- The Washington Times - Saturday, May 17, 2003

JENKINSVILLE, S.C. (AP) — From the time his son was old enough to understand, Kamau Marcharia has been telling Ramon the story of an ancestor who was tied to the bumper of a Model T Ford and dragged to his death.

Lynching is part of black Southerners’ heritage.

But Mr. Marcharia was not prepared for the call that came three years ago when Ramon and three other black boys got into a fight with a white boy at middle school and were summoned to court — to answer charges of lynching.

“I didn’t even know there was a law like that,” the veteran civil rights activist says. “I was outraged. See, a 13-year-old fighting because somebody either pushed him or punched him is not lynching. …

“When I hear that term, psychologically I cannot get that out of my mind, the picture of some horrible event.”

South Carolina’s lynching law, the only one of four in the nation that is still routinely used, was enacted to end the state’s long history of white vigilante justice against blacks. But that law has borne strange fruit.

Today in South Carolina, blacks are most often the ones charged with lynching — defined in the statute as any act of violence by two or more people against another, regardless of race.

Though they make up just 30 percent of the state’s population, blacks account for 63 percent of the lynching charges, according to an Associated Press analysis of crime statistics.

For every 1,000 blacks in South Carolina, 2.07 were charged with lynching, compared with 0.46 charged per 1,000 whites.

Prosecutors and police argue there is no racial profiling behind the law’s application, noting that blacks are charged with other violent crimes more often than whites.

But its the use of the word lynching that trips Mr. Marcharia and others.

“Obviously, the law has outlived its purpose,” said J. Wayne Flynt, a professor of Southern history at Auburn University. “Its intent was to stop extralegal violence, essentially aimed at blacks.”

For many, the term “lynching” conjures specific images — of black men, accused of some real or perceived crime, pulled from jail cells by torch-carrying white mobs, hanged from trees and mutilated.

When South Carolina’s Legislature passed its anti-lynching law in 1951, it was responding to just such a case — the highly publicized murder of Willie Earle, who was dragged out of jail by a white mob and gunned down in retaliation for the death of a cabbie.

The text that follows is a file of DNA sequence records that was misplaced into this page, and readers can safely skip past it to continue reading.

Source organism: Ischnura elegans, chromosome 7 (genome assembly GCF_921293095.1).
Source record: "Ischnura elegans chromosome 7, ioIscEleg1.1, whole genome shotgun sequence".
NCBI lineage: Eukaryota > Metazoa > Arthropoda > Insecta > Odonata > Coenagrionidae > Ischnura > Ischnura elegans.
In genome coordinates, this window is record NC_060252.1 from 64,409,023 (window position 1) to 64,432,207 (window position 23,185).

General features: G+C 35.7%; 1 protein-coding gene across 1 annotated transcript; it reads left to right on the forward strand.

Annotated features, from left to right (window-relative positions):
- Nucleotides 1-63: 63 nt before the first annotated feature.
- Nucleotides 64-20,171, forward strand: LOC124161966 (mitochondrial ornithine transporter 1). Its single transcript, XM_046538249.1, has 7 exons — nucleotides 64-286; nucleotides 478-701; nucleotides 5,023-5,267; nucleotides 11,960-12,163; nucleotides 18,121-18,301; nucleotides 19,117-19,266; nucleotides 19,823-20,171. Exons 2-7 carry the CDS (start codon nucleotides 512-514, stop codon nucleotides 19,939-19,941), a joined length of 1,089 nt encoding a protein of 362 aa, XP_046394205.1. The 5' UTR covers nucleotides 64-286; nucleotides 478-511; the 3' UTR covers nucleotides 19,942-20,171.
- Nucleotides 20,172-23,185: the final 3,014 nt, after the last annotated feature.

Between 1998 and 2002, 446 persons in Greenville County were charged with lynching. Blacks make up 18 percent of the county’s population; they accounted for 47 percent of the lynching defendants whose race was specified.

At the other end of the state lies Charleston, where nearly half of the black slaves entering the country arrived.

Charleston County charges more blacks with lynching than any other — 271 in the past five years. That county is 34 percent black; blacks accounted for 69 percent of those charged.

Of the nearly 4,000 adults charged by police with lynching since 1998, only 136 have been convicted of that offense.

Most such charges are amended to assault or dismissed in court. But of those convicted, blacks account for 67 percent — twice the rate of whites.

“It’s ironic at least,” said William Gravely, a University of Denver history professor and former resident of Greenville County when Earle was lynched. “In one sense it’s a kind of denial of the large historical record going back to the late 19th century.”

It’s worse than ironic to Tom Broadwater, a former lawyer who travels the country with an exhibit of photographs showing the horror of lynchings.

When Mr. Broadwater practiced law in South Carolina, he represented many fellow blacks on lynching charges. Most, he said, stemmed from what he considered simple assaults.

“There’s an attempt to minimize the seriousness which the word ‘lynching’ carries with it,” Mr. Broadwater said.

Of course, some lynching charges in South Carolina have involved brutal attacks, and the penalties for convictions are stiff — up to 40 years for first-degree lynching, involving a death, and 20 years for second-degree.

The only other states with lynching statutes still on the books are California, Virginia and West Virginia, though the laws are rarely used.

Although Greenville County is home to civil rights leader Jesse Jackson, it remains the only county in the state without an official Martin Luther King Jr. holiday. Whites there are charged with lynching more often than blacks, but a 1994 case involving black youths is notable.

Kevin Garnett, who would go on to star in the NBA, was 1994’s Mr. Basketball when he and four other black youths at Mauldin High School were charged with second-degree lynching for a fight in which the white victim suffered a fractured ankle.

After they went through a pretrial intervention program for first-time offenders, the charges were dropped.

Soon afterward, Garnett’s mother moved her family to the Chicago suburbs.

So when Garnett became the first player in 20 years to go straight from high school to the NBA, it was from Chicago’s Farragut Academy, not Mauldin High.

Charleston Police Chief Reuben Greenberg isn’t surprised that blacks are charged with lynching twice as often as whites. In his jurisdiction, it’s like that with just about all crimes.

Chief Greenberg — a descendant of Southern blacks and Russian Jews — said he was surprised at the local usage of the term lynching when he arrived in Charleston 22 years ago. But now he’s been enforcing the law for two decades, mainly as a tool against gang activity.

“I’m not consumed by the race issue,” Chief Greenberg said. “The historical meaning of the thing has no effect on me whatever. We’re beyond it.”

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